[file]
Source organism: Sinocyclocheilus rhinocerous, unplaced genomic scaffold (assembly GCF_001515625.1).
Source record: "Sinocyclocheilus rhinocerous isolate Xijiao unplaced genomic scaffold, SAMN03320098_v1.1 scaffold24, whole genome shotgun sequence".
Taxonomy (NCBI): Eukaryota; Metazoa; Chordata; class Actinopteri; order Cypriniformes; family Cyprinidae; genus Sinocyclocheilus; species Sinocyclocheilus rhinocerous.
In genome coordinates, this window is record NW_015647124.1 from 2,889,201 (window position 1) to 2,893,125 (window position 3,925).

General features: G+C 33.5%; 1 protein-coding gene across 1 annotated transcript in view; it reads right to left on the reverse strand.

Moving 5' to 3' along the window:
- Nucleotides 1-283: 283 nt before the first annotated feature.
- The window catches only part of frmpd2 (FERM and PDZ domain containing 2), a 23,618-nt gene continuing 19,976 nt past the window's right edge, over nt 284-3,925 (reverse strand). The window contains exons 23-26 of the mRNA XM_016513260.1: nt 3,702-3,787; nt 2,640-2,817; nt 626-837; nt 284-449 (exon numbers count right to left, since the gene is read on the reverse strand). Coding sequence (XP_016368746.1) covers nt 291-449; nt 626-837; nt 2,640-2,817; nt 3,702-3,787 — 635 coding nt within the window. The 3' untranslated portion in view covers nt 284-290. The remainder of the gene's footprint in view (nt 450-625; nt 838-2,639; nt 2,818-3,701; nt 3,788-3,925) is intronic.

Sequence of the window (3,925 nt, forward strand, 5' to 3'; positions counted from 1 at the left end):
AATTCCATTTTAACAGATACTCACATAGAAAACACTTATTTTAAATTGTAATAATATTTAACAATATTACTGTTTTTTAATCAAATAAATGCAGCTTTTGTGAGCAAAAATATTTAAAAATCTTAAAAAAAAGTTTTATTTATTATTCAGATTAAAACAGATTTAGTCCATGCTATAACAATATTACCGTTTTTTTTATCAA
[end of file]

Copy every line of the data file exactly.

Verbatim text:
Source organism: Sinocyclocheilus rhinocerous, unplaced genomic scaffold (assembly GCF_001515625.1).
Source record: "Sinocyclocheilus rhinocerous isolate Xijiao unplaced genomic scaffold, SAMN03320098_v1.1 scaffold24, whole genome shotgun sequence".
Taxonomy (NCBI): Eukaryota; Metazoa; Chordata; class Actinopteri; order Cypriniformes; family Cyprinidae; genus Sinocyclocheilus; species Sinocyclocheilus rhinocerous.
In genome coordinates, this window is record NW_015647124.1 from 2,889,201 (window position 1) to 2,893,125 (window position 3,925).

General features: G+C 33.5%; 1 protein-coding gene across 1 annotated transcript in view; it reads right to left on the reverse strand.

Moving 5' to 3' along the window:
- Nucleotides 1-283: 283 nt before the first annotated feature.
- The window catches only part of frmpd2 (FERM and PDZ domain containing 2), a 23,618-nt gene continuing 19,976 nt past the window's right edge, over nt 284-3,925 (reverse strand). The window contains exons 23-26 of the mRNA XM_016513260.1: nt 3,702-3,787; nt 2,640-2,817; nt 626-837; nt 284-449 (exon numbers count right to left, since the gene is read on the reverse strand). Coding sequence (XP_016368746.1) covers nt 291-449; nt 626-837; nt 2,640-2,817; nt 3,702-3,787 — 635 coding nt within the window. The 3' untranslated portion in view covers nt 284-290. The remainder of the gene's footprint in view (nt 450-625; nt 838-2,639; nt 2,818-3,701; nt 3,788-3,925) is intronic.

Sequence of the window (3,925 nt, forward strand, 5' to 3'; positions counted from 1 at the left end):
AATTCCATTTTAACAGATACTCACATAGAAAACACTTATTTTAAATTGTAATAATATTTAACAATATTACTGTTTTTTAATCAAATAAATGCAGCTTTTGTGAGCAAAAATATTTAAAAATCTTAAAAAAAAGTTTTATTTATTATTCAGATTAAAACAGATTTAGTCCATGCTATAACAATATTACCGTTTTTTTTATCAA